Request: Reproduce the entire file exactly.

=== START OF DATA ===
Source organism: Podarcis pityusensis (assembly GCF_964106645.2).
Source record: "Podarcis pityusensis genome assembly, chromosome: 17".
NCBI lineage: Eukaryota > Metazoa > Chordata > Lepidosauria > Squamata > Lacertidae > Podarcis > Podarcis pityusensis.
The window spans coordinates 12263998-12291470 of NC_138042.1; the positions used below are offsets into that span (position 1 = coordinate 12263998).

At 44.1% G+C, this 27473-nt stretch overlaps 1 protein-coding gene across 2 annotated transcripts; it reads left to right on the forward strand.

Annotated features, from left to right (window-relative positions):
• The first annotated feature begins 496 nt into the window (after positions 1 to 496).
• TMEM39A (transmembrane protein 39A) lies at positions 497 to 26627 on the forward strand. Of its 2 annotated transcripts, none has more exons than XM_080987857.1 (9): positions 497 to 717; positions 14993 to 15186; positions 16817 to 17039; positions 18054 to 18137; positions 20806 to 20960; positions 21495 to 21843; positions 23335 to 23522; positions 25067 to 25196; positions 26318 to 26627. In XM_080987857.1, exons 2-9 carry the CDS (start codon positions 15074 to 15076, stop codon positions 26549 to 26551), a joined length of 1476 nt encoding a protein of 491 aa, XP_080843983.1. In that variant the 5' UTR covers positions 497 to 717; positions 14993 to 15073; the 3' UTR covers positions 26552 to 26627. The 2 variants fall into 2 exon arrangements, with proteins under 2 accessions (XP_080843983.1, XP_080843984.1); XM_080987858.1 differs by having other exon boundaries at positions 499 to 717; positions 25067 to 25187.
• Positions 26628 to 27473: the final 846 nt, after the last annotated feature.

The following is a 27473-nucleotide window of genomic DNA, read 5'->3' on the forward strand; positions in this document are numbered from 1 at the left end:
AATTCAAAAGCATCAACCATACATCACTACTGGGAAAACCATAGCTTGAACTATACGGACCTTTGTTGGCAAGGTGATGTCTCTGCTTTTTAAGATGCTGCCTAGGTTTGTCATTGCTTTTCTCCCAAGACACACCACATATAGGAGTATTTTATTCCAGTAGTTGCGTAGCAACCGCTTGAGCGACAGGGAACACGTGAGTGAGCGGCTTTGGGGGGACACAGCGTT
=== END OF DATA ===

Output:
Source organism: Podarcis pityusensis (assembly GCF_964106645.2).
Source record: "Podarcis pityusensis genome assembly, chromosome: 17".
NCBI lineage: Eukaryota > Metazoa > Chordata > Lepidosauria > Squamata > Lacertidae > Podarcis > Podarcis pityusensis.
The window spans coordinates 12263998-12291470 of NC_138042.1; the positions used below are offsets into that span (position 1 = coordinate 12263998).

At 44.1% G+C, this 27473-nt stretch overlaps 1 protein-coding gene across 2 annotated transcripts; it reads left to right on the forward strand.

Annotated features, from left to right (window-relative positions):
• The first annotated feature begins 496 nt into the window (after positions 1 to 496).
• TMEM39A (transmembrane protein 39A) lies at positions 497 to 26627 on the forward strand. Of its 2 annotated transcripts, none has more exons than XM_080987857.1 (9): positions 497 to 717; positions 14993 to 15186; positions 16817 to 17039; positions 18054 to 18137; positions 20806 to 20960; positions 21495 to 21843; positions 23335 to 23522; positions 25067 to 25196; positions 26318 to 26627. In XM_080987857.1, exons 2-9 carry the CDS (start codon positions 15074 to 15076, stop codon positions 26549 to 26551), a joined length of 1476 nt encoding a protein of 491 aa, XP_080843983.1. In that variant the 5' UTR covers positions 497 to 717; positions 14993 to 15073; the 3' UTR covers positions 26552 to 26627. The 2 variants fall into 2 exon arrangements, with proteins under 2 accessions (XP_080843983.1, XP_080843984.1); XM_080987858.1 differs by having other exon boundaries at positions 499 to 717; positions 25067 to 25187.
• Positions 26628 to 27473: the final 846 nt, after the last annotated feature.

The following is a 27473-nucleotide window of genomic DNA, read 5'->3' on the forward strand; positions in this document are numbered from 1 at the left end:
AATTCAAAAGCATCAACCATACATCACTACTGGGAAAACCATAGCTTGAACTATACGGACCTTTGTTGGCAAGGTGATGTCTCTGCTTTTTAAGATGCTGCCTAGGTTTGTCATTGCTTTTCTCCCAAGACACACCACATATAGGAGTATTTTATTCCAGTAGTTGCGTAGCAACCGCTTGAGCGACAGGGAACACGTGAGTGAGCGGCTTTGGGGGGACACAGCGTT